There is a preliminary question here as to whether Missouri or Indiana law applies. Both parties have noted the issue in their briefing. Neither party, however, attempts to resolve the issue, and it will have no impact on the outcome of the Motion. In both Missouri and Indiana, one element of the torts of fraudulent and negligent misrepresentation is causation. Verni v. Cleveland Chiropractic Coll., 212 S.W.3d 150, 154 (Mo. 2007) ( en banc ) (Missouri fraudulent misrepresentation); Reed v. Reid, 980 N.E.2d 277, 292 (Ind. 2012) (Indiana fraudulent misrepresentation); Renaissance Leasing, LLC v. Vermeer Mfg. Co., 322 S.W.3d 112, 134 (Mo. 2010) ( en banc ) (Missouri negligent misrepresentation); U.S. Bank, N.A. v. Integrity Land Title Corp., 929 N.E.2d 742, 747 (Ind. 2010) (Indiana negligent misrepresentation). Specifically, a claimant must show that some injury was caused by the tortfeasor's alleged misrepresentations. Thus, to survive a Rule 12(b)(6) motion under either Indiana or Missouri misrepresentation law, a claimant must allege sufficient facts to establish a plausible claim that the alleged tortfeasor caused him injury.

In support of Count IV, the fraudulent misrepresentation claim, Defendants make the following factual allegations.

62. Jack Meyer, President of [Bull Moose], orally represented to EMD and Martin that [Bull Moose] would give EMF pricing that would give EMF a significant advantage over EMF's competition.
63. Jack Meyer, President of [Bull Moose], represented to EMD and Martin that EMF would have capital to expand product offerings and capacity.
64. Jack Meyer, President of [Bull Moose], represented to EMD and Martin that it would support efforts to increase sales at EMF.
65. Jack Meyer, President of [Bull Moose], represented to EMD and Martin that it would not compete with EMF.
66. [Bull Moose] made these representations on multiple occasions during the time period in which the APA was being negotiated.
...
74. [Bull Moose] intended that EMD and Martin rely upon the misrepresentations and omissions.
75. EMD and Martin in fact relied, and had a right to rely upon, the misrepresentations and omissions by [Bull Moose] when he created and submitted sales forecasts to [Bull Moose].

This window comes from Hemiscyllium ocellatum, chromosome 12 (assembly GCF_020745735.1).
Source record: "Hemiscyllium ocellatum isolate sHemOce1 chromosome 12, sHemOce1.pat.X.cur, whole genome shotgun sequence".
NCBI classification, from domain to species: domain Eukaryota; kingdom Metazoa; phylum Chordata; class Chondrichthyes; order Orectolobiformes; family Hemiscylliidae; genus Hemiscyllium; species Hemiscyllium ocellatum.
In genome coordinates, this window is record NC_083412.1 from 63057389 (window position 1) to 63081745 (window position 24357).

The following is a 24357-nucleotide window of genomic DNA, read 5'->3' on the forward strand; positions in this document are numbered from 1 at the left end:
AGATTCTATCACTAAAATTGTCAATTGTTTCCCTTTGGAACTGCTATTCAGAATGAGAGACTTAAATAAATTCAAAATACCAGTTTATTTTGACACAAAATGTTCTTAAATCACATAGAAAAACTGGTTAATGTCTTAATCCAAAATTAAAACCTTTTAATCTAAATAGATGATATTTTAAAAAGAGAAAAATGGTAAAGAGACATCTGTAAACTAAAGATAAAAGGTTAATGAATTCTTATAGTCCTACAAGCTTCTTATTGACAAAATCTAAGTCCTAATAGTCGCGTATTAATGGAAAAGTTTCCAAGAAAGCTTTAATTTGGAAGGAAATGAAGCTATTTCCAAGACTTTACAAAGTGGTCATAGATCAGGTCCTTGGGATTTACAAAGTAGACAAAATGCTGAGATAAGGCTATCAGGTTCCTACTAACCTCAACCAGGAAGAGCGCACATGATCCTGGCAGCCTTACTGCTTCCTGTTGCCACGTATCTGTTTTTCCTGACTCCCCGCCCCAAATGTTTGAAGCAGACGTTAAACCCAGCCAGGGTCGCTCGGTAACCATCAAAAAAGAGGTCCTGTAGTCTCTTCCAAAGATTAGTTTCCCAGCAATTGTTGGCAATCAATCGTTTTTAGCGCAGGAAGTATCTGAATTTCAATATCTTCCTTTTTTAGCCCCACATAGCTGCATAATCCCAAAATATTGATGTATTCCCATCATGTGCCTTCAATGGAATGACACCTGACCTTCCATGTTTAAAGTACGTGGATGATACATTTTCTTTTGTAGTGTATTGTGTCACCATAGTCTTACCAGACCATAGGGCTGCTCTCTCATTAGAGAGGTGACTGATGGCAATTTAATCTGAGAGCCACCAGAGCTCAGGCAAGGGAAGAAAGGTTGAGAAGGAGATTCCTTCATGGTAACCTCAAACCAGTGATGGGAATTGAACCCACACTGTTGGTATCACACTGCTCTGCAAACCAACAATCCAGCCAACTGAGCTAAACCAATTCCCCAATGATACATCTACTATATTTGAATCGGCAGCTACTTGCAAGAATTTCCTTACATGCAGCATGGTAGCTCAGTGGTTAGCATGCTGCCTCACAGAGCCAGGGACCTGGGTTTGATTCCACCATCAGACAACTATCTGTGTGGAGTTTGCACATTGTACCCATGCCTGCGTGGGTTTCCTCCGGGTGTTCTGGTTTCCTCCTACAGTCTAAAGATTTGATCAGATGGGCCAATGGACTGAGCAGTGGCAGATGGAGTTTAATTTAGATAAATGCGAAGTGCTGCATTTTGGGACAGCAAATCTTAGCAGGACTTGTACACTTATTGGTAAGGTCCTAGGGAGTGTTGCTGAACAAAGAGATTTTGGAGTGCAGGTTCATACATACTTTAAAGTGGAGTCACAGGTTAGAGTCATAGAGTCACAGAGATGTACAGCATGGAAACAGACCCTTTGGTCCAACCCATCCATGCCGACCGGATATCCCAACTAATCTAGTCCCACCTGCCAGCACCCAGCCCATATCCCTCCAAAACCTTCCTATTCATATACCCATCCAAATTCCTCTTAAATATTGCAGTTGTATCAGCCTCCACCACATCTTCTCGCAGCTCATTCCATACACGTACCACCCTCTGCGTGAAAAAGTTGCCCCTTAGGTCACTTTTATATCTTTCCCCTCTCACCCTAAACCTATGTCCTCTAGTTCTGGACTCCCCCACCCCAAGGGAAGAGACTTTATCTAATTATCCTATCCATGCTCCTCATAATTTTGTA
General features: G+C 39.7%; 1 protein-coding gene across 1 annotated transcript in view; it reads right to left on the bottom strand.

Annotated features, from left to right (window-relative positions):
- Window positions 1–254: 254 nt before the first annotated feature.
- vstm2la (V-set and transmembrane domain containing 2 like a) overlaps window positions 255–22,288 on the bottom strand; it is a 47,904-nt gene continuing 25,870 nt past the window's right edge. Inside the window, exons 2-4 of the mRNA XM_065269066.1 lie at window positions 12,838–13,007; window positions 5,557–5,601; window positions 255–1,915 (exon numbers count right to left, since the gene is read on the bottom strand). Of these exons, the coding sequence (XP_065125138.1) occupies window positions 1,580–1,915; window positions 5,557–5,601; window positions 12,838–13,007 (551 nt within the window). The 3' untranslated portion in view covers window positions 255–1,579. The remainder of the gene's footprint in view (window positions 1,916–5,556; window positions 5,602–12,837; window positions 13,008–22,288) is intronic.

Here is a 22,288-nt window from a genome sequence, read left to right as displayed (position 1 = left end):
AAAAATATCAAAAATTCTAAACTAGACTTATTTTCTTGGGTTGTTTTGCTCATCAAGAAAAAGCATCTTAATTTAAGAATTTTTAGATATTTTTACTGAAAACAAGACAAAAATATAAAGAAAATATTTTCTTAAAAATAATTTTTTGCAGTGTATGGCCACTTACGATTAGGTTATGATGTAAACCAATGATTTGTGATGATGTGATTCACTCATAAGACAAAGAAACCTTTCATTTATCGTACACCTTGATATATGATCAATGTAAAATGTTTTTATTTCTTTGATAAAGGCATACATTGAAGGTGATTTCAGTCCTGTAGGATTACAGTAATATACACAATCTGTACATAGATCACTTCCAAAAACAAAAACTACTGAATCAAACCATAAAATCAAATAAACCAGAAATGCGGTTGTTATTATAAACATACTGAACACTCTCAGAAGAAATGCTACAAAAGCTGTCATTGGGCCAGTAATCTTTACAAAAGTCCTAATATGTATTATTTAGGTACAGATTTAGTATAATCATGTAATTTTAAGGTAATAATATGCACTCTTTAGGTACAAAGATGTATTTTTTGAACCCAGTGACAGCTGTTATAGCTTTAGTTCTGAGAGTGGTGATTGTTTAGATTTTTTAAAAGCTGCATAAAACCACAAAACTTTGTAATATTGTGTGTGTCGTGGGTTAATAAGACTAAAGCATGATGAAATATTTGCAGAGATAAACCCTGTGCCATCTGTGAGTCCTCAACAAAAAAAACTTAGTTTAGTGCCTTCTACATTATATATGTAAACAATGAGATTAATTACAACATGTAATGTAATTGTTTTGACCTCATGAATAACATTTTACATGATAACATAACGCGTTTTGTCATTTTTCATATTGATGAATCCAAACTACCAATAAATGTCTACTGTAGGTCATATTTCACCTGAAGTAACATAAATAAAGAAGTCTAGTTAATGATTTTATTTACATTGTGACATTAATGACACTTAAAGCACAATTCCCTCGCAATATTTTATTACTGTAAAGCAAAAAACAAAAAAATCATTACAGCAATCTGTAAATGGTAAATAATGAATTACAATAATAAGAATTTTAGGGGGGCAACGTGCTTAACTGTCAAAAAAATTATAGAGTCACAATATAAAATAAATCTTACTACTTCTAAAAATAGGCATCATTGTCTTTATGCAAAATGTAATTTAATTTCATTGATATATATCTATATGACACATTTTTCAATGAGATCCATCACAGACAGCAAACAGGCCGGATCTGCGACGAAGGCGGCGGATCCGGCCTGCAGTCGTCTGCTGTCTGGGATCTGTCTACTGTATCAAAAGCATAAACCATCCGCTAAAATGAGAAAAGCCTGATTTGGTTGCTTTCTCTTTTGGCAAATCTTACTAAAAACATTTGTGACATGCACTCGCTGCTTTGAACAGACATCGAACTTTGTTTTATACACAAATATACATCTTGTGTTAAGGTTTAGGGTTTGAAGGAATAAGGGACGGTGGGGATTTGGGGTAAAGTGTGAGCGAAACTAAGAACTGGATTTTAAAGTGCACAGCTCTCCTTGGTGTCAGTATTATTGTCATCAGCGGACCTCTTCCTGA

76. EMD and Martin suffered injury as a result of their reliance on the misrepresentations and omissions by [Bull Moose].

(4th Amd. Answer p. 32 ¶¶ 62-66, p.33 ¶¶ 74-76).

In Count V, the negligent misrepresentation claim, Defendants repeat the allegations as to what misrepresentations Bull Moose made, then allege the following:

83. The supplied false information and omitted material information was intentionally provided for the guidance of EMD and Martin in connection with the APA and Employment Agreement.
84. In doing so, [Bull Moose] failed to exercise reasonable care or competence in obtaining or communicating the information to EMD and Martin.
85. EMD and Martin justifiably relied on the information.
86. EMD and Martin suffered pecuniary loss caused by their justifiable reliance upon the information supplied or omitted by [Bull Moose].

(4th Amd. Answer p. 34 ¶¶ 83-86).

Defendants' factual allegations are insufficient to state a plausible claim for fraudulent or negligent misrepresentation. In Count IV, Defendants make allegations regarding the various misrepresentations made, the manner in which Defendants relied on those allegations, and a conclusory allegation that Defendants "suffered injury." But there is nothing connecting the actions Defendants took in reliance on Plaintiffs' alleged misrepresentations with the alleged injury. This inadequacy is due primarily to the vague nature of the reliance allegation and conclusory nature of the injury allegation. Defendants allege that Martin "created and submitted sales forecasts" in reliance upon Plaintiffs' allegations but do not indicate the significance of those forecasts. Combined with Defendants' conclusory allegation that Defendants "suffered injury, " it is impossible to discern how Martin's actions are allegedly related to the injury Defendants suffered and, consequently, how the misrepresentations caused the injury.

Count V fares no better. In that count, Defendants simply allege that they "justifiably relied" on the misrepresented information and "suffered pecuniary loss" as a result. These are nothing more than bare legal conclusions. There is therefore no need under Twombly to take them as true for purposes of this motion to dismiss. And more relevant here, there is nothing to connect the two allegations and thus nothing on which to conclude that Plaintiffs' misrepresentations caused Defendants' injuries. In short, Counts IV and V are speculative claims for fraudulent and negligent misrepresentation that cannot survive this Rule 12(b)(6) motion.

II. Count VI